Venice by Sara Long on Facebook (I did get her permission to post it.)

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4 Responses

  1. Sonia Sacoto says:

    Entender tu concepto de nuestra situación generacional de “inmigrantes digitales” criando a “nativos” me ha permitido ver esta realidad desde otra perspectiva. Me has abierto al reto de convertirme en mentora de mis hijas. Espero más artículos tuyos Carolin!!!!

  2. Gracias por tu comentario. Tanto padres como hijos necesitamos toda la ayuda para poder entendernos. Nuestra adolescencia fue muy diferente, pero, de igual manera, buscábamos socializar y ser parte de un grupo.
    Carolin E.

  3. Sara McAllister says:

    Hey Carolin,
    Great post! I love how you adde the personal information about your own daughters and how you’re navigating the vast waters of digital citizenship and their online social lives. I have a 2 year old right now (expecting a boy in January) and am already thinking about how different things will be when they are teenagers and how I will work to navigate it all to keep them safe! It’s amazing though to have parents who are aware and involved so your girls are already in a much, much better place than so many other kids who’s parents give them devices and no instruction/direction at all, which I see too often in my classrooms.

    From your parent perspective, do you have any ideas how a teacher might engage you more in conversations about digital citizenship and how they might work to educate you (though you’re already very well educated on it of course – so more other parents) without it feeling like an extra burden or something difficult? Would you prefer a meeting where you come and learn about what to do? A digital flyer in an email – or would that be ignored? A mini class with sessions? I’m trying to think of ways I might educate more parents of my current students and would love your input if you have any since you have teenagers.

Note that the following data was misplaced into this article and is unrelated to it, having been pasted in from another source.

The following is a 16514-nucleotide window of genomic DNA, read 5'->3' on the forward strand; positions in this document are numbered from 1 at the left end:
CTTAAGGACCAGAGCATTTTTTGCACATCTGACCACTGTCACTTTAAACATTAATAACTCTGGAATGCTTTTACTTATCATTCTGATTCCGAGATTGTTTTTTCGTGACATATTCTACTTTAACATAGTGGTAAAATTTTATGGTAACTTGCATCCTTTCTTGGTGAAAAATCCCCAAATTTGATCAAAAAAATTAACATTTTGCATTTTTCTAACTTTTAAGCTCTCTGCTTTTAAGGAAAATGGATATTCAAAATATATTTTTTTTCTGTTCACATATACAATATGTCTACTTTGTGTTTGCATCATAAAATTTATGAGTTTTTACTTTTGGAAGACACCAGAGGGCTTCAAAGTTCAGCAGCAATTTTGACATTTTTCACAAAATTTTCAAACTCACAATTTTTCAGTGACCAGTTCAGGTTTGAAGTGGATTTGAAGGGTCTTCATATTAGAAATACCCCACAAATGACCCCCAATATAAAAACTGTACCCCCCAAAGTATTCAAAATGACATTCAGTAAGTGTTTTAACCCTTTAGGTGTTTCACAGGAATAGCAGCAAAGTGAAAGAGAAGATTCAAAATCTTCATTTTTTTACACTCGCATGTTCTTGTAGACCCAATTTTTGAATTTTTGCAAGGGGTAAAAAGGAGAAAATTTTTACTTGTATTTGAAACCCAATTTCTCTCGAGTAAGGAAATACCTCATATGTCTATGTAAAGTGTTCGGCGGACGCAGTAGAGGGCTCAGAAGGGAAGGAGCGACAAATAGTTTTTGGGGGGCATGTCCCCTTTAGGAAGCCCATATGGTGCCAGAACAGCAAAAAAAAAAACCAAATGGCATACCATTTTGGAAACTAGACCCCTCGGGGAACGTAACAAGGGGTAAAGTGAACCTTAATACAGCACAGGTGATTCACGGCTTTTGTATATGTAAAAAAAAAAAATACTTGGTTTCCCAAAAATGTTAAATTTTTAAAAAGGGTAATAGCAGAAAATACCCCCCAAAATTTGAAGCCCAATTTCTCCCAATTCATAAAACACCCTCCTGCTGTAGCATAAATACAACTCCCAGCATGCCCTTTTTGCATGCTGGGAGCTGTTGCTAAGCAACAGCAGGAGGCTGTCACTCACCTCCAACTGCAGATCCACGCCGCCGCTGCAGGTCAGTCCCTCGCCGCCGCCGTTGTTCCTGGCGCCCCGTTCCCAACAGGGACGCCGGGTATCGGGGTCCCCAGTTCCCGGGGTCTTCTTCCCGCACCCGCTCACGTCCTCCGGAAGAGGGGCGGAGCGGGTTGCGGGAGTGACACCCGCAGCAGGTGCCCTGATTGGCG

Like you mentioned from the article by Alexandra Samuel, it’s really important for our students to have mentor parents. It’s one thing for teachers to educate students about this information, it’s another thing for them to get it from home as well where it’s a more one-on-one type conversation and they have more opportunities to discuss and debate the issues. I am really interested in the idea of encouraging parents to make contracts with their kids so there’s a signed agreement, rules discussed, and consequences are clearly lined out because it helps to hold both parties accountable. Have you ever thought about doing that with your daughters? I may like the idea now and hate it when I have teenagers so I have no idea… I have found these resources around that idea though, maybe you’d be interested in checking them out. link to mediatechparenting.net and link to commonsensemedia.org

    Once some boundaries are established, I think the space is opened up for positive and health online connections and creation of content (like your daughter’s cool video) and I hope to be able to keep working on involving parents more in this process to better support students in every way.

  4. Thank you, Sara, for your insight!
    You asked a few questions that are very helpful for educating parents. Even though I am still searching for answers, I will say that an open communication amongst all parts is always helpful. At the school where I used to work, we held a series of short workshops for parents about the different aspects of technology. In our case, parents had a negative view about using technology in the school. They didn’t understand how we applied technology to reach academic objectives and were concerned about the dangers of having a digital presence on the web. So the first thing was to debunk a few myths. Then, we did talk about having a contract that wasn’t only for the child, but for the whole family. Parents also needed help with balancing time with technology. The problem that we encountered was that only a few parents came to the workshops. Personally, I still struggling with charging all devices outside our rooms. I need to be a better example myself. Thank you for the resources.

    Have a great week and congratulations on your 2-year-old and your baby due in January.
    Carolin E